Gosala started his ascetic life as a mankha, an ancient class of mendicants, whose symbol was the carrying of a bamboo staff. Scholars differ regarding the religious leanings of Ajivikas. Kern considers them a sub-division of Vaisnavas, worshipping Narayana. Bhandarkar opines that the Ajivikas or a section of them were the predecessors of Lakulisa Pasupatas or even Sivabhagvatas of Patanjali [Bhandarkar D.R., ‘Ajivikas,’ Indian Antiquity, p. 286-290, 1912]

This can be collated with the fact that Kalkacharya, a fifth century Jaina astrologer, calls Ajivikas as bhagvatas. Danielou goes further and calls Lakulisa an Ajivika ascetic. “It was an Ajivika called Lakulisa, one of those wandering monks who maintained the heritage of the ancient knowledge in an occult tradition, who judged the moment opportune to reveal it, causing a great revolution in society. This corresponds to the greatest period in Indian civilization, which was to last for more than a millennium. Lakulisa (the name means "Club-bearing Lord") restored an extraordinary impetus to Saivism, reestablished the pre-Aryan culture, and united, under the name of the Pashupata(s) (followers of Pashupati, Lord of Animals), the different sects that had survived in semi-secrecy for centuries.”

The similarities one comes across in the practices of Ajivika and Laulisa-Pasupata order are too many to be just coincidence. To start with, ascetics following both orders carry a bamboo lance (danda), perform panchagni tapas, move around naked and resort to song and dance as a medium to reach ultimate reality. During his last years, Gosala observed a vow of silence (vacam pahaya) and lived in a state of trance. He practiced dance and drunkenness and like certain Saivite saints pondered upon the mysterious term ‘Halla’, to invoke the Supreme Being during ecstatic dances. All Ajivika(s) used music and dance as ecstatic media and knew the secret of the technique of resuscitating the dead by the transfer of their own vital energy, one of the Siddhi(s) (powers) obtained through Yoga. This power was called pautta parihara by the disciples of Gosala. Hence the connection of Ajivikas with Saivas seems quite plausible.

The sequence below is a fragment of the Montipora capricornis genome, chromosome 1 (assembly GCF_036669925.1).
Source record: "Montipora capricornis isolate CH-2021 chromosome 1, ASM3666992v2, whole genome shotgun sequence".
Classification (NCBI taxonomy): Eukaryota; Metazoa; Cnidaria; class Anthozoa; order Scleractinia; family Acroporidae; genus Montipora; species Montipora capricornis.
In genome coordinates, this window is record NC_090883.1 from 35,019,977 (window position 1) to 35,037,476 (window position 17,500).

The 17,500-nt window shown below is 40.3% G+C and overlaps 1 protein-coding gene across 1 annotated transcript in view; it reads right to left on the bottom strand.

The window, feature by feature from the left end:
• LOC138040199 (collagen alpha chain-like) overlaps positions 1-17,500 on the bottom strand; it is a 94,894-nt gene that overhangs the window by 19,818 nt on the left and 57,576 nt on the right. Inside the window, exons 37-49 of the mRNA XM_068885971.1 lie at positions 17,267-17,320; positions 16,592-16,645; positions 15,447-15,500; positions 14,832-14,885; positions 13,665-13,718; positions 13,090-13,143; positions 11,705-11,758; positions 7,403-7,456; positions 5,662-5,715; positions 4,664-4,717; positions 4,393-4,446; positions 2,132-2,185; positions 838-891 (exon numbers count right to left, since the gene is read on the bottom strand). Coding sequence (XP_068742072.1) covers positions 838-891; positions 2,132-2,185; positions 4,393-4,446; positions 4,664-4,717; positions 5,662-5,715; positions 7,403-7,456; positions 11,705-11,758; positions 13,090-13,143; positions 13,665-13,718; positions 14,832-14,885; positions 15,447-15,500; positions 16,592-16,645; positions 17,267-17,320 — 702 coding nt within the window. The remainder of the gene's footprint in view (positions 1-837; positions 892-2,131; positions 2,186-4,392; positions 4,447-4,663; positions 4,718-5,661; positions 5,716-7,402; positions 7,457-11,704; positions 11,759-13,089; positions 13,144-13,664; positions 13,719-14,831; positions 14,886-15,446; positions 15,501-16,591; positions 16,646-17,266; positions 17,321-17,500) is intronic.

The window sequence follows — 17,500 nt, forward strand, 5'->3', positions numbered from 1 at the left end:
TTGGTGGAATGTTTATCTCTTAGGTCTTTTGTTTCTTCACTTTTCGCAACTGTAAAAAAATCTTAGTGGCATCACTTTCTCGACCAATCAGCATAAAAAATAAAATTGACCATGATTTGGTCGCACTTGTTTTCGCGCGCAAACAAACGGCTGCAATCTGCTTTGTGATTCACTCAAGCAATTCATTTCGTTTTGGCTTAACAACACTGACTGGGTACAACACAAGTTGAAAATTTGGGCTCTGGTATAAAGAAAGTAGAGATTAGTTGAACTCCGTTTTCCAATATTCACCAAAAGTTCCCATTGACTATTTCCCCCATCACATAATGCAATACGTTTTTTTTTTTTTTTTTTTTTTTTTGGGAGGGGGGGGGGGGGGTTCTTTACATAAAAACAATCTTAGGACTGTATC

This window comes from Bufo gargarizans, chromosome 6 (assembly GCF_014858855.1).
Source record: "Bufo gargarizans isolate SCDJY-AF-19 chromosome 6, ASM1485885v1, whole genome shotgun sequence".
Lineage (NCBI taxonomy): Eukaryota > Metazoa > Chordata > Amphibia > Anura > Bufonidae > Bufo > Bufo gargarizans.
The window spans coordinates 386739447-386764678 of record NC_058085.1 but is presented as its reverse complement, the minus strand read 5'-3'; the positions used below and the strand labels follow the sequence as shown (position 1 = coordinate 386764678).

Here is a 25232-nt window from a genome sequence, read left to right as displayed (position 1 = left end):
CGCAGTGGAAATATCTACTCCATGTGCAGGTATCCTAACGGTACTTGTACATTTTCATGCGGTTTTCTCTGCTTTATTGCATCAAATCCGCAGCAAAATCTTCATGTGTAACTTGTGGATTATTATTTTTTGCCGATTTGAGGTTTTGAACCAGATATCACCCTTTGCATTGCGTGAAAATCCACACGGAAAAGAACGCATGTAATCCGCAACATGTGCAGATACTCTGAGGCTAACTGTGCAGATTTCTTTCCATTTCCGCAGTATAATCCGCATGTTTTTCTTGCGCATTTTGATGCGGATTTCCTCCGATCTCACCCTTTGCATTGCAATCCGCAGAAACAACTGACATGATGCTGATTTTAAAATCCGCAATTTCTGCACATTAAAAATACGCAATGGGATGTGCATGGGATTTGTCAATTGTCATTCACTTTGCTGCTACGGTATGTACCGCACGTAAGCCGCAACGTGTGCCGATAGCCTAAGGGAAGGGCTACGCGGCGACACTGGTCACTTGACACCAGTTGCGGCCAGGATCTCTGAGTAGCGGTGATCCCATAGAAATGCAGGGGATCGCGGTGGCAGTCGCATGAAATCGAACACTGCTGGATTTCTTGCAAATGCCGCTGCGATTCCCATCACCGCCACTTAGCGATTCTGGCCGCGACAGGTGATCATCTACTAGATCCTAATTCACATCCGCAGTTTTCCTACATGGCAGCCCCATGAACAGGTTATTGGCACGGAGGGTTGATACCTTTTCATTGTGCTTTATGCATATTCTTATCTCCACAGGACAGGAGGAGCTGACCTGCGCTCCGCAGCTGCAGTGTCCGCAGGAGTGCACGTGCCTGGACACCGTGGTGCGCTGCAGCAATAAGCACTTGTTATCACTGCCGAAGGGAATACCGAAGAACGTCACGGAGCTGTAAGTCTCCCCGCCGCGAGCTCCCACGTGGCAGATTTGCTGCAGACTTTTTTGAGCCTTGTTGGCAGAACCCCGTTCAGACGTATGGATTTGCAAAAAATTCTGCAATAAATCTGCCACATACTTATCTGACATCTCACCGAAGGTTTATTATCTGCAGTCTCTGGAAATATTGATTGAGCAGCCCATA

Nevertheless, the philosophy of both orders is drastically different. While Ajivikas believed in Niyativada, Lakulisa seems to have formulated a school of thought which bridged the gap between early dualistic Saiva philosophy and later monistic school of Kashmir Saivism. Unfortunately not much has survived to suggest the importance and extent of Lakulisa order in Kashmir, but the fact that Abhinavagupta, the 10th century AD philosophical giant, grants the school a position next only to his highly evolved system, speaks of its importance [Pandey K.C., ‘Abhinavagupta, A historical and philosophical study,’ 2000].

A tradition in the Agama, quoted by Abhinavagupta, records the receiving of the doctrine by Lakula from Swachchhanda, thus linking the system with much complicated and curious Bhairava tradition of Kashmir. Moreover, the images of Lakulisa seen on Pandrethan and Payar temples point towards its worship in the valley somewhere in the seventh and eighth centuries.

It is beyond our scope to dig into the antiquity of Lakulisa-Pasupata order, but one has attempted to show that cultural and artistic heritage never perishes but only transforms from one form to another. Though iconoclasts in their zeal to ravage whatever is left of the past try their best to eradicate proof of its existence, there are always some clues, some hints hidden at deeper levels, and it is for the discerning eye and questing mind to locate them.




The author teaches Art History and Art Criticism at the Delhi College of Art; she is a Junior Research Fellow, Dept. of Art History and Aesthetics, Faculty of  Fine Arts, Baroda